The data, which is published in the European Journal of Nutrition, also showed that 14 grams per day of the resistant dextrose also led to significant reductions in blood pressure after 28 days for normal weight people.
The new study was welcomed by Laetitia Guerin-Deremaux, Head of Nutrition and Health, R&D, Roquette, who told NutraIngredients-USA: “This new clinical demonstration of a long-term impact of Nutriose on satiety-related parameters, blood glucose management, and blood pressure may be explained by the gut microbiota modulation already described for Nutriose soluble fiber.
“Following the definition of prebiotic proposed by ISAPP*, we can consider that Nutriose soluble fiber is a prebiotic. Why? We already know that Nutriose is a substrate that is selectively utilized by host microorganisms, and, here with this new study, we continue to develop our bundle of evidence on the demonstrated health benefits of Nutriose.”
Weight management potential
Guerin-Deremaux added that weight control is a primary motivator for two out of every three consumers who say they have changed their diet in the past year, according to Innova Market Insights**.
“Feeling hungry is the biggest obstacle to sticking with healthy eating habits, creating an opportunity for manufacturers to incorporate and highlight satiating ingredients into new products,” she noted. “Among the consumers following a diet, high protein and high fiber are the most followed types. When deciding what to purchase, low sugar and low fat have the most significant influence. Also, most consumers say they are actively avoiding or reducing their sugar intake.”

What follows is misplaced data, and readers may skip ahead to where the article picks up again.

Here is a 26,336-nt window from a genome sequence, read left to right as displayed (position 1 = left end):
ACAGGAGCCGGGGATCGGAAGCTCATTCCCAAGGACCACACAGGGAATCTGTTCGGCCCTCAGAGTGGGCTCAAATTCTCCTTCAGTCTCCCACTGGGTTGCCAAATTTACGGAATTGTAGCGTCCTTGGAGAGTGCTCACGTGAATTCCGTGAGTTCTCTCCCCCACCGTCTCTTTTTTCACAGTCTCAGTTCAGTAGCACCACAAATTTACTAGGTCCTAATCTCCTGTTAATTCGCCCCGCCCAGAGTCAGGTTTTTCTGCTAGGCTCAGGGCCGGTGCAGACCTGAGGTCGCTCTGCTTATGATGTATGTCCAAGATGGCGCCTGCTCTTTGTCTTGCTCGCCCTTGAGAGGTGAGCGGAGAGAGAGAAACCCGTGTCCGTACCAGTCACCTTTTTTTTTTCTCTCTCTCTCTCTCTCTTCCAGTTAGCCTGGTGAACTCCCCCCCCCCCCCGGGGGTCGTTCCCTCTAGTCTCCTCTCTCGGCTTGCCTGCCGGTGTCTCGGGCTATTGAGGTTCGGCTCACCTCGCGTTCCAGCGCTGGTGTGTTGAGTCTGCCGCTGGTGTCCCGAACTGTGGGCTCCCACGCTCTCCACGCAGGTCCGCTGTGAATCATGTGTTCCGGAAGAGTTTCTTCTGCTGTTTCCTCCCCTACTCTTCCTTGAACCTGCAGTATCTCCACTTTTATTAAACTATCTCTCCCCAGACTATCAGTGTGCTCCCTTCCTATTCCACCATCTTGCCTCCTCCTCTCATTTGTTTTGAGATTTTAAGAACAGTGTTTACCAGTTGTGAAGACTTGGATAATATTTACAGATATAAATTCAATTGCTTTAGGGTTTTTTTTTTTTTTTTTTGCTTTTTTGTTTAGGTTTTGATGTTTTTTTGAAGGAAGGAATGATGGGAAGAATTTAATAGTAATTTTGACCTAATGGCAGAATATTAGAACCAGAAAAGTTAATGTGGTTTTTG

Roquette’s Nutriose is a range of soluble fibers coming from non-GMO wheat or corn. The new study builds on earlier findings supporting the ingredient’s weight management potential in a study with overweight Chinese men (Guérin-Deremaux et al., 2011, Nutrition Research, Vol 31, pp. 665–672).
The new study included 20 normal weight and 16 overweight adults randomly assigned to receive either 14 grams per day of Nutriose or placebo (maltodextrin) for 28 days. This was followed by 28 days of no intervention (the ‘washout’ period) before the participants were crossed over to the other intervention for a further 28 days.
Results showed that, compared to the control, chronic supplementation with Nutriose was associated with higher satiety scores after 14 and 28 days. However, no significant changes were recorded for energy intakes, and body measures such as body weight, body fat, waist circumference and hip circumference in either group.
The researchers also note that the resistant dextrin (RD) was associated with a reduction in the glycemic response to a mid-morning intervention drink.
“Intervention studies of a greater duration are needed to determine whether RD consumption can help regulate body weight and influence metabolic health,” wrote the researchers.
Improvements in systolic blood pressure after 14 days was also recorded by the researchers, but these were limited to the people with normal weight, and not the overweight participants.
“From a mechanistic perspective studies of the differential impact of RD on the microbiota of normal and overweight individuals might help to explain our findings,” they wrote, before concluding, “The observed potential anti-hypertensive properties of RD are of interest but require further investigation.”
Source: European Journal of Nutrition
Published online ahead of print, doi: 10.1007/s00394-021-02618-9
“Impact of dietary supplementation with resistant dextrin (NUTRIOSE) on satiety, glycaemia, and related endpoints, in healthy adults”
Authors: M.R. Hobden, et al.
* Gibson, et al. 2017, “Expert consensus document: The International Scientific Association for Probiotics and Prebiotics (ISAPP) consensus statement on the definition and scope of prebiotics”, Nature Reviews Gastroenterology & Hepatology, Vol 14, pp 491–502, doi: 10.1038/nrgastro.2017.75
** Innova Market Insights 2020 - Diet and Weight Loss Trends Global